What I love about Dumas is that, while his plots are always jam-packed he’s more than just a great storyteller. There is plenty of finely observed detail and character analysis here. The four “inseparables”, though the stereotyped swashbucklers of our collective imagination, are also real people who change with age. Athos still holds primacy as the greatest gentleman of the quartet, with the most refined sensibility. But melancholy grips him, a sense that the world he knows is changing under his feet. Aramis, who pined for Holy Orders twenty years before, is now an adept at ladders—both rope and wooden—for making his nightly rounds among the local damsels. While it would be impossible to say that Porthos has grown wise he certainly has more wisdom, accepting his role as strongman of the troupe, admitting his mental limits and indulging not half so much in vanity over clothes and accouterments as in days gone by.

But D’Artagnan, the once-callow Gascon with a severe case of hero-worship toward his companions, is the biggest surprise here. It is now to him that the three others apply whenever they find themselves in a tight corner and are in need of some snappy ideas.

Finally, for all the romance and daring-do of his stories Dumas, very much like Ian Fleming, salts his tale with what, for lack of a better term, I’ll call “reality”. All four musketeers know they stand a fair chance of performing the services requested of them without ever seeing the rewards. It happened before. Cardinal Mazarin wears the diamond ring Queen Anne gave D’Artagnan twenty years ago. D’Artagnan has languished as a junior officer to the cusp of his 40’s. Mazarin must have his arm twisted before any act of generosity is forthcoming. The queen knows she’s been ungrateful but isn’t really bothered by that knowledge. High principle and even higher adventure ride hand in hand with a gritty sense of life’s inherent inequities. That’s what raises these stories above the level of mere romance.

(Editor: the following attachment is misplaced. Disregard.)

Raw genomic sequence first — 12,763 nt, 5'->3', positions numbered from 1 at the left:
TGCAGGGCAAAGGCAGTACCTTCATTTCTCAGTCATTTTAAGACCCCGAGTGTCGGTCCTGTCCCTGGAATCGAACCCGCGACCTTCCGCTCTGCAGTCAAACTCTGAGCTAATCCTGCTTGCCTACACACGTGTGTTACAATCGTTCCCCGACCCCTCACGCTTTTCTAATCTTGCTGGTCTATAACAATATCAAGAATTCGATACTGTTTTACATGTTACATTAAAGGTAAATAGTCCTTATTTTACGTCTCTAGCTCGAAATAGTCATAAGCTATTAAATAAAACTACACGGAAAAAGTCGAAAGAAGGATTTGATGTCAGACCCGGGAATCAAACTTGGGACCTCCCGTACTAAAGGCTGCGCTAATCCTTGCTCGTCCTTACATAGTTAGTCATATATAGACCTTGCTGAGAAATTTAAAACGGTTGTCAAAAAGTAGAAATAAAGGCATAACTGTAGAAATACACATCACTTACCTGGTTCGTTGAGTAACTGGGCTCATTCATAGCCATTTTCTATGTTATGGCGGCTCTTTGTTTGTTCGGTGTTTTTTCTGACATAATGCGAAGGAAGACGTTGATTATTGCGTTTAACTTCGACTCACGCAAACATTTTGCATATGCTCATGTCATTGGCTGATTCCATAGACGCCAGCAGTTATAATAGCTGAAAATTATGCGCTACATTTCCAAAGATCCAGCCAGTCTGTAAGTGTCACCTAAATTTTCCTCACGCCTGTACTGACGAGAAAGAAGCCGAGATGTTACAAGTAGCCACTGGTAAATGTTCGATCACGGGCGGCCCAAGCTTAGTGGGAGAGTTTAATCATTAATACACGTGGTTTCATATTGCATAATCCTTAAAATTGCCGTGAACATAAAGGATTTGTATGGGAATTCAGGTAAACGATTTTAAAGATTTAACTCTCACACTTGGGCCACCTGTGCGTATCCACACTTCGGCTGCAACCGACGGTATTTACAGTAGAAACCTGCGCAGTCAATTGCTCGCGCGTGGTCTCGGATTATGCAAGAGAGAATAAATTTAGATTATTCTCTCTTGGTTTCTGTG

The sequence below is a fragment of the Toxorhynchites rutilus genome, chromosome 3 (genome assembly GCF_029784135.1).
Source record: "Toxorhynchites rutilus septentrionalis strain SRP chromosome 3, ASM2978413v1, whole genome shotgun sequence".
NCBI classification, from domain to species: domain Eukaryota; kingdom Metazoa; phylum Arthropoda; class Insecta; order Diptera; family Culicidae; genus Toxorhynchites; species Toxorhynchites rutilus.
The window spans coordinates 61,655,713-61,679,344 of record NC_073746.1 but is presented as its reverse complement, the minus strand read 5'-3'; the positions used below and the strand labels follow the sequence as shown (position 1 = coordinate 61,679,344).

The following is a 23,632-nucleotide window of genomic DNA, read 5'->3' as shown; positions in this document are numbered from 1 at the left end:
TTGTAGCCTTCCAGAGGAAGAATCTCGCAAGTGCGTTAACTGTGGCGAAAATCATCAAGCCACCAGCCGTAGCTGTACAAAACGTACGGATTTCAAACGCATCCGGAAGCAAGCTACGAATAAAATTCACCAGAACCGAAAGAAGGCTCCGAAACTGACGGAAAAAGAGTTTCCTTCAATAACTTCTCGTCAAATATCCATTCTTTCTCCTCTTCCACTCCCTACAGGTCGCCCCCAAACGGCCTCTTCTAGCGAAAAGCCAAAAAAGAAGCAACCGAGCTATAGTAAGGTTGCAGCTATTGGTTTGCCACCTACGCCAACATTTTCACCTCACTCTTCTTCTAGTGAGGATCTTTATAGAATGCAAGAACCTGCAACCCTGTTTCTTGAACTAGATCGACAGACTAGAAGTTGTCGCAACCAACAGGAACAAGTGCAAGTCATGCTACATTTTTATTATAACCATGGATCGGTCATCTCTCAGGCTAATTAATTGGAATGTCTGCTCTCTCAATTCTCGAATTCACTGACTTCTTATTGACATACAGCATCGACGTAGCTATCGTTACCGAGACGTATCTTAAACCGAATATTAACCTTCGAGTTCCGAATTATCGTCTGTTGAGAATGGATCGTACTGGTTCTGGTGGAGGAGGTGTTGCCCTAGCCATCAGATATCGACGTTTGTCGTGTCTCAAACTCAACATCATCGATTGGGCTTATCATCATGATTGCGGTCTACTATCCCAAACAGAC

Our reader Frederick Davidson is something of a disappointment here. There’s nothing wrong with his performance, but I expect more consistency in his vocal portrayals. Granted, I’m used to him serving up P. G. Wodehouse, books that are at least a quarter the length of this one with far more limited casts of characters. There were also passages where it felt like he failed to squeeze out all the ironic, comic or sarcastic juice. And I’m guessing that, guided by Aramis’ new clerical vocation, Davidson borrowed his Father Brown voice for that character, a step which sometimes lead me to envision a musketeer armed with a rolled up black umbrella. That said, his knowing, sardonic portrayal of D’Artagnan is perfect.

Fortunately, Downpour recently made the next three novels in the series, collectively entitled, “Ten Years After”, their Weekend Spotlight.

On to the Vicomte de Bragelonne.

Note of thanks: In the midst of the action I ran across a chapter that went abruptly silent after 16 seconds. Once notified, Downpour took care of the problem and had the book ready to re-download as soon as was humanly possible.

Author

Author Bio: Alexandre Dumas

Alexandre Dumas (1802–1870), French novelist and playwright, was born the son of an innkeeper’s daughter and one of Napoleon’s generals. He moved to Paris in 1823 to make his fortune in the theater, and at twenty-eight he was one of the leading literary figures of his day. His complete works were eventually to fill over three hundred volumes, and his stories made him the best-known Frenchman of his age. He is best known for his ever-popular classic novels The Count of Monte Cristo and The Three Musketeers.

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Details

Details

Available Formats : Digital Download, Digital Rental, CD, MP3 CD
Category: Fiction/Classics
Runtime: 27.93
Audience: Adult
Language: English